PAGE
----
Friday 22 November 2019

Tesco throws in the towel and accepts it can't crack the US market

John Mulligan

John Mulligan

TESCO is pulling the plug on its 'Fresh & Easy' chain in the United States. The move follows months of speculation that the retailer would exit the market where it has invested about £1bn (€1.2bn) since it launched there in 2007.

News of the planned departure sent shares in Tesco shooting up over 4pc in early trading.

Investors and analysts have long queried the continuing commitment to the loss-making US business, especially when Tesco is facing declining sales in its main UK market.

The company said that approaches had been made both for all and for parts of the Fresh & Easy chain in the past few months. It said interest had also been expressed by potential partners who are keen to develop the struggling business.

"It is now clear that Fresh & Easy will not deliver acceptable shareholder returns on an appropriate timeframe in its current form," said Tesco, adding that it had appointed investment bank Greenhill to review options for the US arm, which is based on the west coast.

Tesco chief executive Philip Clarke said that since his appointment to the role last year he had focused on delivering long-term value to shareholders.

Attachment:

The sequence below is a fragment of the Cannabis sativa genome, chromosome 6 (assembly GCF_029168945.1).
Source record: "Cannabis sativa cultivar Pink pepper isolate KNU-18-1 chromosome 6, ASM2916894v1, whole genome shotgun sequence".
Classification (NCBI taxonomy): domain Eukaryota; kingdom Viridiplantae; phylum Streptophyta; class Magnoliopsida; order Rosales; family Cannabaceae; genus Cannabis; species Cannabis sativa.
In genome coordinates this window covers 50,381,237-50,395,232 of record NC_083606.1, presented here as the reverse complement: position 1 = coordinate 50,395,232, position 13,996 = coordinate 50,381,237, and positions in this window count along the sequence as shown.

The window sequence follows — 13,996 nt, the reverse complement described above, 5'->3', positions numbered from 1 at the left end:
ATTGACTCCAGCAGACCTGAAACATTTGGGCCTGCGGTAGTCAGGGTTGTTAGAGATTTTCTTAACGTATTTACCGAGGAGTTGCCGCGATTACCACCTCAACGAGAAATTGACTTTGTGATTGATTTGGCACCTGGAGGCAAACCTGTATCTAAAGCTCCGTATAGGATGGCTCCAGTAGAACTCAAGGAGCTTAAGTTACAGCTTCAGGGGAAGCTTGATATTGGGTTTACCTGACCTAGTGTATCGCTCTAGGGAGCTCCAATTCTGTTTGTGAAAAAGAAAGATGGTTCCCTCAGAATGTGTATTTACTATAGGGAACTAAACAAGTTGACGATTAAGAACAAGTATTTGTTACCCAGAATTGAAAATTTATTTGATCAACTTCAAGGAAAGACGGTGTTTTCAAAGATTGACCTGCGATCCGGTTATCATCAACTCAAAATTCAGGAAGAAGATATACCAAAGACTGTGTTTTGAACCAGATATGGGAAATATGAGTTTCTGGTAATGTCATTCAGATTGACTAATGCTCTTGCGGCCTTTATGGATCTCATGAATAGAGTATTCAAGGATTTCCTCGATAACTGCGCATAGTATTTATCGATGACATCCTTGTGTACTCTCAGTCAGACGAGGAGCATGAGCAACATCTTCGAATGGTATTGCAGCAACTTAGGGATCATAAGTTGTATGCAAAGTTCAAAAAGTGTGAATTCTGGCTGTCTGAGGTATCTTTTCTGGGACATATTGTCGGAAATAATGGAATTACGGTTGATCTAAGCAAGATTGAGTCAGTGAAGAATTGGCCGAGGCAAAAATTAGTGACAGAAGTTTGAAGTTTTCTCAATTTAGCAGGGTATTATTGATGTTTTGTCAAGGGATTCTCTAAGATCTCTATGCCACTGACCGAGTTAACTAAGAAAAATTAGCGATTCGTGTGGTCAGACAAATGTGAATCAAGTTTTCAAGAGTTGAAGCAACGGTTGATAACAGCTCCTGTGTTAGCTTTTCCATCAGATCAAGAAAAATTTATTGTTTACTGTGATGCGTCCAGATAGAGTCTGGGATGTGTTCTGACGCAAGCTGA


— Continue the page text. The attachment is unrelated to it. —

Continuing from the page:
"Following a year in which my priority for Fresh & Easy was to improve its performance, I have now made a fully informed assessment of its longer-term potential," he said.

Tim Mason, who heads the US division, is leaving Tesco after 30 years with the group.

"It was a discount store and it had high costs and it just proved too difficult to shift people from their traditional buying habits in big supercentres and supermarkets into a small store," said Mr Clarke.

Tesco said it would present an update on Fresh & Easy when the group reports its full-year results next April.

Delivering an interim management statement, the company said that like-for-like sales in the UK, excluding VAT and petrol, fell 0.6pc in the three months to November 24, compared to a 0.1pc rise in the previous quarter.

Its sales in Ireland – where it is the country's biggest grocery retailer – dipped 0.3pc in the period, having posted a gain in the previous three months.

Tesco said that sales in all its European markets outside the UK – bar Hungary – fell in the latest quarter. In Poland, like-for-like sales plunged 6.6pc and in the Czech Republic there was a 9.2pc collapse.

Further afield, in South Korea, where adverse changes to retail laws have recently been introduced, like-for-like sales dropped 5.1pc in the third quarter, having fallen 6.6pc in the previous three-month period.

Nevertheless, Mr Clarke insisted that he was pleased with the performance on UK food sales in the quarter.

He has initiated a significant £1bn (€1.2bn) strategy programme that has seen more staff hired and an increasing focus on food, rather than non-food items.

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